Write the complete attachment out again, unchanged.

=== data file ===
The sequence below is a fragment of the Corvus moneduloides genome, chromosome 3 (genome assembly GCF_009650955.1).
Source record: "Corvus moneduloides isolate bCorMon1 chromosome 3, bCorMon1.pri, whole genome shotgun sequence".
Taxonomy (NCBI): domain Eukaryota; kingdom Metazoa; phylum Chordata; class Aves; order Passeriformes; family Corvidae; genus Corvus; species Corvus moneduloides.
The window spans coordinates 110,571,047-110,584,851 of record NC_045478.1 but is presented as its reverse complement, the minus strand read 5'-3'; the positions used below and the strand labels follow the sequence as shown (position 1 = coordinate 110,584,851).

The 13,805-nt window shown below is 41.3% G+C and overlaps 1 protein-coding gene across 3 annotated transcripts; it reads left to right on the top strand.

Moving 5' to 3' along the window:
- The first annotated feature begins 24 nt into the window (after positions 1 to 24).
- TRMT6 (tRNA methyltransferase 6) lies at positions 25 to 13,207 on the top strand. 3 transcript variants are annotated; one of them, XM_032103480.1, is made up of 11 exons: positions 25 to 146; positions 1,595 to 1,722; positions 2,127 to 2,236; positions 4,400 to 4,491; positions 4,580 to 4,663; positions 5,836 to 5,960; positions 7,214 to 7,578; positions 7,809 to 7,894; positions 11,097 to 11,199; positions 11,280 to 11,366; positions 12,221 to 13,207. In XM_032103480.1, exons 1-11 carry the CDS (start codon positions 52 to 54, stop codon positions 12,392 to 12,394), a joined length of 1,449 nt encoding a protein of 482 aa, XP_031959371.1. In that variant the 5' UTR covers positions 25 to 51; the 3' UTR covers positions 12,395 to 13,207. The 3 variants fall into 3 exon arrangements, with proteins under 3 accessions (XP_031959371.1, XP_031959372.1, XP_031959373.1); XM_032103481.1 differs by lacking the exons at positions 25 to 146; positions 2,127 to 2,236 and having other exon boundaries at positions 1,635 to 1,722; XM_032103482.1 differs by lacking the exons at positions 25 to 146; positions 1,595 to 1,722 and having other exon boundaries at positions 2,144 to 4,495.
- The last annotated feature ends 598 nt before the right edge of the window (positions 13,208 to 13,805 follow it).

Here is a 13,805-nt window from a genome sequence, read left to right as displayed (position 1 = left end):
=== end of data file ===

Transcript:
The sequence below is a fragment of the Corvus moneduloides genome, chromosome 3 (genome assembly GCF_009650955.1).
Source record: "Corvus moneduloides isolate bCorMon1 chromosome 3, bCorMon1.pri, whole genome shotgun sequence".
Taxonomy (NCBI): domain Eukaryota; kingdom Metazoa; phylum Chordata; class Aves; order Passeriformes; family Corvidae; genus Corvus; species Corvus moneduloides.
The window spans coordinates 110,571,047-110,584,851 of record NC_045478.1 but is presented as its reverse complement, the minus strand read 5'-3'; the positions used below and the strand labels follow the sequence as shown (position 1 = coordinate 110,584,851).

The 13,805-nt window shown below is 41.3% G+C and overlaps 1 protein-coding gene across 3 annotated transcripts; it reads left to right on the top strand.

Moving 5' to 3' along the window:
- The first annotated feature begins 24 nt into the window (after positions 1 to 24).
- TRMT6 (tRNA methyltransferase 6) lies at positions 25 to 13,207 on the top strand. 3 transcript variants are annotated; one of them, XM_032103480.1, is made up of 11 exons: positions 25 to 146; positions 1,595 to 1,722; positions 2,127 to 2,236; positions 4,400 to 4,491; positions 4,580 to 4,663; positions 5,836 to 5,960; positions 7,214 to 7,578; positions 7,809 to 7,894; positions 11,097 to 11,199; positions 11,280 to 11,366; positions 12,221 to 13,207. In XM_032103480.1, exons 1-11 carry the CDS (start codon positions 52 to 54, stop codon positions 12,392 to 12,394), a joined length of 1,449 nt encoding a protein of 482 aa, XP_031959371.1. In that variant the 5' UTR covers positions 25 to 51; the 3' UTR covers positions 12,395 to 13,207. The 3 variants fall into 3 exon arrangements, with proteins under 3 accessions (XP_031959371.1, XP_031959372.1, XP_031959373.1); XM_032103481.1 differs by lacking the exons at positions 25 to 146; positions 2,127 to 2,236 and having other exon boundaries at positions 1,635 to 1,722; XM_032103482.1 differs by lacking the exons at positions 25 to 146; positions 1,595 to 1,722 and having other exon boundaries at positions 2,144 to 4,495.
- The last annotated feature ends 598 nt before the right edge of the window (positions 13,208 to 13,805 follow it).

Here is a 13,805-nt window from a genome sequence, read left to right as displayed (position 1 = left end):